The Internal Revenue Service announced in 2014 that effective immediately, “Individual Taxpayer Identification Numbers (ITINs) will expire if not used on a federal income tax return for five consecutive years.”
This announcement generated some confusion. People wondered if it means that an individual's Social Security Number (SSN) or a business's Employer Identification Number (EIN) will expire if it is never used. To answer that question, we have to know what an ITIN is and how it differs from an SSN or an EIN.
We've also built a handy reference sheet outlining who needs what number. Download our free guide to The Difference Between SSN, ITIN, & EIN Explained.
ITIN, SSN, and EIN Numbers
What Is an SSN?
An SSN is a Social Security Number. SSNs are nine digits (xxx-xx-xxxx) and belong to US citizens and authorized residents.
Individuals who are employed and receive wages must have an SSN or apply for one. Every employer who sets up payroll and pays an individual wages must request the employee's SSN and report the employee's wages using that number. Parents must also obtain an SSN for any child that the parent(s) claim on an income tax return.
SSNs are issued by the Social Security Administration (SSA), and anyone who is eligible to have an SSN may apply for one by completing an application known as the Form SS-5. Any taxpayer with an SSN must use the SSN as an identifying number on their tax returns.
What's In A Number? The Differences Between ITIN, SSN, & EIN Explained
Your quick reference for how ITIN, EIN, and SSN differ.
What Is an EIN?
An EIN is an Employer Identification Number. EINs are also nine digits, but formatted differently (xx-xxxxxxx).
Every business that pays employees or is required to file any business tax returns is required to obtain an EIN.
EINs can be obtained from the Internal Revenue Service by following the instructions in IRS Publication 1635, Understanding Your EIN.
What Is an ITIN?
An ITIN is a tax processing number that is issued by the IRS for individuals who are not eligible for an SSN, such as a foreign national or nonresident alien, but are required to file certain federal tax or information returns.
Like an SSN, an ITIN number is nine digits in the format xxx-xx-xxx. But the first digit will always be a 9, and the second section of the number will be in the range of 70-88 (e.g., 9xx-88-xxxx). As of 2012, the IRS had issued 21 million ITINs to taxpayers and their dependents.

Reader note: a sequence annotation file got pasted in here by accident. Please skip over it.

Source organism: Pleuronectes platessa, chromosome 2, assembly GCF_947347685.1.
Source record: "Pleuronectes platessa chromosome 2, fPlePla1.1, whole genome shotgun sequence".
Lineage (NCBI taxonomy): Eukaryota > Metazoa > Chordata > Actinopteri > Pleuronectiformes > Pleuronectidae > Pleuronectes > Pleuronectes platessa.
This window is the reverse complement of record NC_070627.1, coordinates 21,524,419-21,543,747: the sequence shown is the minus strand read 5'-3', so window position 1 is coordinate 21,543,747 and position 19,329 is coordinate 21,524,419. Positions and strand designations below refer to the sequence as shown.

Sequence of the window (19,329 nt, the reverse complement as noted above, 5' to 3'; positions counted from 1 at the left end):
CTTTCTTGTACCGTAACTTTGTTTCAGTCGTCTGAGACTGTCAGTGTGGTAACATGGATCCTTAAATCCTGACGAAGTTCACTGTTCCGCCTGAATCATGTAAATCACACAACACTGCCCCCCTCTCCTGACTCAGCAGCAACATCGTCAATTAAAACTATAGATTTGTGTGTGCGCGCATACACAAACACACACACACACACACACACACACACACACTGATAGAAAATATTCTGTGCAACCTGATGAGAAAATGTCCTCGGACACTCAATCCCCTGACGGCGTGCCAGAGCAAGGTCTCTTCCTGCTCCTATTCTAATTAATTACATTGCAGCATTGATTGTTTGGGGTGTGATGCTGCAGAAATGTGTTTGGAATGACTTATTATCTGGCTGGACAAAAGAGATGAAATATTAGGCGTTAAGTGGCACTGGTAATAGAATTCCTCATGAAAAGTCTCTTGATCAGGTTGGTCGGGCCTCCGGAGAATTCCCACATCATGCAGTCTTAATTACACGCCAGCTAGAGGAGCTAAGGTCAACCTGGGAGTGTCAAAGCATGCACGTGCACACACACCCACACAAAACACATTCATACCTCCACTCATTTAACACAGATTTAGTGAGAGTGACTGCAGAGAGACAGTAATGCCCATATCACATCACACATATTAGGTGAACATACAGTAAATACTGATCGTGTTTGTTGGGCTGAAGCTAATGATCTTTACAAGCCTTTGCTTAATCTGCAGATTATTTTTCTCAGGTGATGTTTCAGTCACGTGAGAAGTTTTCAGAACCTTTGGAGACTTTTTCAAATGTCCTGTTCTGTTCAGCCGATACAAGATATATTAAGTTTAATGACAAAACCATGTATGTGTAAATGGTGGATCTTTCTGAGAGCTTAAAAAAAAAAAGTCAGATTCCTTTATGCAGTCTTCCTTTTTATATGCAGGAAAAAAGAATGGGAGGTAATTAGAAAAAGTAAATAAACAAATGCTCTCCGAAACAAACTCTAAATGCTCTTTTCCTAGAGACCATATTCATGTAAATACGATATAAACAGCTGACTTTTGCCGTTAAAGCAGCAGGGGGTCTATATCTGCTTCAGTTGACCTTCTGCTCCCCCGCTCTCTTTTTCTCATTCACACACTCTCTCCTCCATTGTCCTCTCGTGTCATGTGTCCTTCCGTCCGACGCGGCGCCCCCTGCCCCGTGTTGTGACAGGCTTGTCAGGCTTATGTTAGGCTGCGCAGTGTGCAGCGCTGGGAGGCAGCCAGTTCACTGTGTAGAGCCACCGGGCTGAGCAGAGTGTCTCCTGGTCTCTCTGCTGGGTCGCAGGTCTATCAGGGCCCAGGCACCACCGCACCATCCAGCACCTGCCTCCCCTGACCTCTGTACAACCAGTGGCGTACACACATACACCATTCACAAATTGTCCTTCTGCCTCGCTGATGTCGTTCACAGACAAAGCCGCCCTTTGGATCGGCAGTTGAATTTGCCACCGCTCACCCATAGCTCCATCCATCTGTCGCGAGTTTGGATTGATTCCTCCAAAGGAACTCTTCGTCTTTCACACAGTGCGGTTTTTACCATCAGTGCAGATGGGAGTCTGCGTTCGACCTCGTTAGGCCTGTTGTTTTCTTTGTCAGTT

To obtain an ITIN, an alien with foreign status should complete Form W-7, Application for IRS Individual Taxpayer Identification Number. No one should have both an ITIN and an SSN. For example, if an SSN application is pending, an ITIN will not be issued even if the individual completes and submits a Form W-7.
Related post: Contractor or Vendor: How Do Businesses Classify for Correct Payment?
Identification Numbers FAQs
How Do I Apply for an ITIN Number?
Option 1:Mail your W-7, tax return, proof of identity, and foreign status documents to the IRS Austin Service Center.
Option 2:Apply for an ITIN in-person using the services of an IRS-authorized Certifying Acceptance Agent. This will prevent you from having to mail your proof of identity and foreign status documents.
Option 3:Make an appointment at a designated IRS Taxpayer Assistance Center. This will also prevent you from having to mail your proof of identity and foreign status document.
After processing, the IRS will issue your ITIN through the mail.
To get the full application instructions, visit the IRS’s webpage on how to apply for an ITIN.
How Long Does It Take to Get an ITIN?
According to the IRS, usually within 7 weeks after qualifying for an ITIN and your application is complete, you should receive a letter from the IRS assigning your tax identification number.
How to Check If Your ITIN Number Is Valid?
If you’re unsure about the status of your ITIN, you may call the IRS toll free line at 1-800-829-1040. Visit the IRS’s ITIN Expiration FAQs page for more details.
As for ITIN renewals, if you receive the CP-48 Notice after you have submitted your Form W-7 to renew your ITIN, you may disregard the notice. No additional action is required. You should not renew an ITIN if the ITIN holder now has or is qualified to get a social security number (SSN).
The IRS will send the applicant a notice CP565 , Confirmation of your Individual Taxpayer Identification Number, when an ITIN is renewed.
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This material has been prepared for informational purposes only, and is not intended to provide, and should not be relied on for, legal or tax advice. If you have any legal or tax questions regarding this content or related issues, then you should consult with your professional legal or tax advisor.